“I put people above everything,” said Pat Symonds, the chief technical officer of the Williams team, which is the third-most successful team in Formula One history, behind Ferrari and McLaren. “To me a racing team is about people,” he said. “It is about getting a bunch of like-minded people working together, being creative, being broad-minded, thinking out of the box. You can’t go and employ — no matter how much money you’ve got — you can’t just employ robots.”

“Numbers are important,” he added, “but if you’ve got really, really good people you make better decisions.”

Nevertheless, there is a link between a high budget and high-calibre people.“It goes hand in hand, I would say: If you’ve got a lot of money you can have a good staff because you can pay them more,” said Günther Steiner, the team principal of the Haas team. “But I think it is a combination to have a fair budget and good people. And good people, it’s not only money that gets you good people, it’s a good environment, it’s good what you’re doing.”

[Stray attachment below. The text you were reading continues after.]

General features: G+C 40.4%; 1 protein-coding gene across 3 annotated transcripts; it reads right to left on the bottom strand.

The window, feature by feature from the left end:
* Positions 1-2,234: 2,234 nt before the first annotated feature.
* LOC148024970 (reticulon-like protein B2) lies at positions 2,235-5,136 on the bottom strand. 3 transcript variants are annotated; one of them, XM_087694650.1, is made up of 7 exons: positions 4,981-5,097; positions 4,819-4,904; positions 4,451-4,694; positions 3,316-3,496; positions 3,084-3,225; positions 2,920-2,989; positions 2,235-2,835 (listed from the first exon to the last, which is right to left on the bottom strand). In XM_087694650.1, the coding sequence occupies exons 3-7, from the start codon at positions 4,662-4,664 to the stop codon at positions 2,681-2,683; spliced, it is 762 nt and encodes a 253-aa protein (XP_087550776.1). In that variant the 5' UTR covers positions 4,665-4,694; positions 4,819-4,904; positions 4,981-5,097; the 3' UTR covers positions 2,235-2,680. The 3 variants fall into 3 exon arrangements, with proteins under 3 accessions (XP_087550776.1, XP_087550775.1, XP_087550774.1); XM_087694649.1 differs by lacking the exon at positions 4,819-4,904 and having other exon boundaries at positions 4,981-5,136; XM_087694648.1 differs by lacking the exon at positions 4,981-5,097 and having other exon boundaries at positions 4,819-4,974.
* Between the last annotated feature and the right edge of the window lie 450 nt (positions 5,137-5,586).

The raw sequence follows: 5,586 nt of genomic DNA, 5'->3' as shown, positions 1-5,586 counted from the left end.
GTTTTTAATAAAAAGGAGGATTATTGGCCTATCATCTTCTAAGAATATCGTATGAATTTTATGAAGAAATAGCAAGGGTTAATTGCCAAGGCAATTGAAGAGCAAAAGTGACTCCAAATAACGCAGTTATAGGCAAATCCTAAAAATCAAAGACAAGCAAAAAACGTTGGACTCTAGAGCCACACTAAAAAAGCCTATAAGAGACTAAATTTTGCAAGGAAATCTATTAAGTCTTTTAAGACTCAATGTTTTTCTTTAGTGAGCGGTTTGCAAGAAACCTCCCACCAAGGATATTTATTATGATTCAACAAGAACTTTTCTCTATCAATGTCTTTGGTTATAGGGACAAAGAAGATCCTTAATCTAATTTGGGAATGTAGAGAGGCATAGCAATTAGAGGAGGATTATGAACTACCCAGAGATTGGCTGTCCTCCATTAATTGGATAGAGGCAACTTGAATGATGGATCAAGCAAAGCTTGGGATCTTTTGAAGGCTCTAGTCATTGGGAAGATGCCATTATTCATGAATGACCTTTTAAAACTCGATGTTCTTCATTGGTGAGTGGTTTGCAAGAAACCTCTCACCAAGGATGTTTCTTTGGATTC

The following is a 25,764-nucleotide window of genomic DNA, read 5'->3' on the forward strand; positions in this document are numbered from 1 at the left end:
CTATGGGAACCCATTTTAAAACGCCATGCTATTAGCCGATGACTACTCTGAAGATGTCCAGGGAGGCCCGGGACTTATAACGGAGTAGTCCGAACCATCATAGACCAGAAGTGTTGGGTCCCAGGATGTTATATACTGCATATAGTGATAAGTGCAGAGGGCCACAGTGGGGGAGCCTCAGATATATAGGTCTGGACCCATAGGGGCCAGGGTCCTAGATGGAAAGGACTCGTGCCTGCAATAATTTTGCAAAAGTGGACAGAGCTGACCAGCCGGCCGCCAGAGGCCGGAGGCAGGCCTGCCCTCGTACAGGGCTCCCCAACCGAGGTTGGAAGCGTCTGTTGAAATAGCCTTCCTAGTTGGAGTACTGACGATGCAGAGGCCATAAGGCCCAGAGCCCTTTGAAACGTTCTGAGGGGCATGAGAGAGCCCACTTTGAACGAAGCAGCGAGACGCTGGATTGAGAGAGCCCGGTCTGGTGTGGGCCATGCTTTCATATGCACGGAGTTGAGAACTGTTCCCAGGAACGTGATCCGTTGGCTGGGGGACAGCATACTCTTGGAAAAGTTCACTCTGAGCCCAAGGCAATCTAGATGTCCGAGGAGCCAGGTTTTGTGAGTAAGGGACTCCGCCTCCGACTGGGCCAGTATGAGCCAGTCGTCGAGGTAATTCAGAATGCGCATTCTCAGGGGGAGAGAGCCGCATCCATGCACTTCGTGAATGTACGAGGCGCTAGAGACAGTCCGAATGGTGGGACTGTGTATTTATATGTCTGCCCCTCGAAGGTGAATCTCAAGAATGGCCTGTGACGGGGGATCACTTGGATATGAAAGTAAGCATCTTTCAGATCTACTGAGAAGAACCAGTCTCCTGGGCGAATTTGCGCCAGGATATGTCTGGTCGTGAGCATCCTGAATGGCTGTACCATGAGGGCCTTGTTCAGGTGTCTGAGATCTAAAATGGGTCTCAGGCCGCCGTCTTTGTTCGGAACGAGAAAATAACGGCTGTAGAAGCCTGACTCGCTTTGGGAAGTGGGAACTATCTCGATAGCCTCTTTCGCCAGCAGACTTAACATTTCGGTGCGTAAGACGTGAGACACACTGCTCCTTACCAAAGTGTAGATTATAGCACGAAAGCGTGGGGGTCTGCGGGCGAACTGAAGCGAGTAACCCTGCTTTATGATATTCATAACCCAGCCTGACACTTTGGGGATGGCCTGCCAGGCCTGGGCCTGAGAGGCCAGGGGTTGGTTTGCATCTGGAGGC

Steiner returned to the series this season with a new concept for running a team. While most teams build the entire car and its parts in their own factories, Steiner has tried to buy from other teams as many of the racing car parts as the rules allow, such as suspension and drivetrain as well as the engine. The idea is to have fewer staff members, pay less and buy other people’s expertise.

Steiner knows firsthand what it means to fail by having everything and throwing money and people at a Formula One programme. He worked at Jaguar in 2001 and 2002 after the team had quickly ballooned into a huge structure in the single year after Ford bought the team from Stewart and renamed it Jaguar.